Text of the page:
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Uranium One says new acid plant will ease shortage
TORONTO, June 11 |
TORONTO, June 11 (Reuters) - Uranium One (UUU.TO) said on Wednesday that new sulphuric acid production from a plant near Balkhash, Kazakhstan, should relieve the uranium miner's acid shortage in the short-term.
"This will remove the near-term sulphuric acid constraint," the company's vice-president of corporate development, Chris Sattler, said at a mining conference in Toronto.
Sattler said current and expected acid allocations were sufficient to fill its production guidance. The Toronto-based miner expects to produce 3.15 million pounds of uranium this year.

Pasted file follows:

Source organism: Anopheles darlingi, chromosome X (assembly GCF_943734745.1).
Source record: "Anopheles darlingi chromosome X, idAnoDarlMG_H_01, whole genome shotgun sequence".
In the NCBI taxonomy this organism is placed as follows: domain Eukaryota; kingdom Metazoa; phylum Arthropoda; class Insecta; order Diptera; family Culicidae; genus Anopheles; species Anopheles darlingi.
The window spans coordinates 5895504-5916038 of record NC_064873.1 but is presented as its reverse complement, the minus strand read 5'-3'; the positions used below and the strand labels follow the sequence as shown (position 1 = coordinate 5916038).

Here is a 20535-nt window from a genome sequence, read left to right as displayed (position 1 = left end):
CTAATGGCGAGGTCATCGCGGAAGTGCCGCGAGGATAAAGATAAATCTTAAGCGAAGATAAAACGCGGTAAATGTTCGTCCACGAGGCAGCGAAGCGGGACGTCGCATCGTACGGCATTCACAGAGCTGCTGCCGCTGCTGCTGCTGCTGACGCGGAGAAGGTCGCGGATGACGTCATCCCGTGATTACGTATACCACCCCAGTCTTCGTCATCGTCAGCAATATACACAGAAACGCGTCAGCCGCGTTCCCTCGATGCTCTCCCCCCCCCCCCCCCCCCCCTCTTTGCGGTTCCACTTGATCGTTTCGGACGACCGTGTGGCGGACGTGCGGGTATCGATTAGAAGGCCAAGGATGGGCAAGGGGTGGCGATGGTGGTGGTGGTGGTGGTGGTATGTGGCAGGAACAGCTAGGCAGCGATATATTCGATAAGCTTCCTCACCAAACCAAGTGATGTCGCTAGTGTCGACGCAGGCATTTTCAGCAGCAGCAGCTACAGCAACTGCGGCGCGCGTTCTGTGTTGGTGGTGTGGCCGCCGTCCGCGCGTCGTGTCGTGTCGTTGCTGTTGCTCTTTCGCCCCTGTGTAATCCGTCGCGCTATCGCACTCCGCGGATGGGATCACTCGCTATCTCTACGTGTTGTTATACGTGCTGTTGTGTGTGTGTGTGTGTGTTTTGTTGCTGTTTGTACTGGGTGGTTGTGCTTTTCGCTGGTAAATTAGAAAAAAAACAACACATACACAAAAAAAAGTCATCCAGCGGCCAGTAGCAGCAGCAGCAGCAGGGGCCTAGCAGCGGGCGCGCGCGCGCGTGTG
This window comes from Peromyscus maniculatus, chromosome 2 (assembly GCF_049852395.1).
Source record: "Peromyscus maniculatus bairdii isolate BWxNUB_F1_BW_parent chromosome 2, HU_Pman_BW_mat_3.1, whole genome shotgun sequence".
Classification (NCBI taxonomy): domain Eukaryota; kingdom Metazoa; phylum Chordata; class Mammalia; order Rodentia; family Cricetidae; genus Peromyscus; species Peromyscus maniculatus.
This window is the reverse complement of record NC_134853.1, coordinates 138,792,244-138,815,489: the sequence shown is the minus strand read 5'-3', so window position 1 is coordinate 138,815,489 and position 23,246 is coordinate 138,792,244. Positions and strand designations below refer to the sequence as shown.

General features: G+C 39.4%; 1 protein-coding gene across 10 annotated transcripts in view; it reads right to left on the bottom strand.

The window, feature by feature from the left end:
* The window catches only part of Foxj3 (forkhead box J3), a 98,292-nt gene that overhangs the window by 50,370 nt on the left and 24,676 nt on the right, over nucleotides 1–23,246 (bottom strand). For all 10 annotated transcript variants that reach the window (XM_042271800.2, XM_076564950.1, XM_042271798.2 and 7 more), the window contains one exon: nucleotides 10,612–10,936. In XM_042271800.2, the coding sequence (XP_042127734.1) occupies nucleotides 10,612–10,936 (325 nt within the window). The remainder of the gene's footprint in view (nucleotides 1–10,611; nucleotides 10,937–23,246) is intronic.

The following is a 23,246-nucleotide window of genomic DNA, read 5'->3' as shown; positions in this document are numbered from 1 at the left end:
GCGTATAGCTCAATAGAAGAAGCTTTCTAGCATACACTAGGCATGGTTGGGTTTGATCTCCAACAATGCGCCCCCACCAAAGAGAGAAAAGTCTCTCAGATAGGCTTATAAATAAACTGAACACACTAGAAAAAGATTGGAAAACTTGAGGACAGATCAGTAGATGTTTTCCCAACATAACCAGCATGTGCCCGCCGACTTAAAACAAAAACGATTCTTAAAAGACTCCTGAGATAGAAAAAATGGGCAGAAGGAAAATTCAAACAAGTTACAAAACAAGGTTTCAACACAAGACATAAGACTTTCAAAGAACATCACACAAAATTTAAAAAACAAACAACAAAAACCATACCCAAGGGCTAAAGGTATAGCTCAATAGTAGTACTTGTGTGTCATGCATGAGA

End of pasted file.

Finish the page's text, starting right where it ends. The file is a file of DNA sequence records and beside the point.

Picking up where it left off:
London-listed Kazakhmys Corp. (KAZ.L) said last month it should soon begin producing acid from its 1.2 million tonne plant in Balkhash.
Sattler said the entire Kazakh industry consumed about 600,000 tonnes last year.
Uranium One, which has operations in Kazakhstan and South Africa, was forced so slash its forecasts last October due a shortage of acid in Kazakhstan.
Sulphuric acid is the main chemical reagent for production of uranium by the in-situ leaching method.
Over the longer term, the company is part of a consortium planning to build a 500,000 tonne-per-year acid plant by 2010. (Reporting by Cameron French' editing by Rob Wilson)
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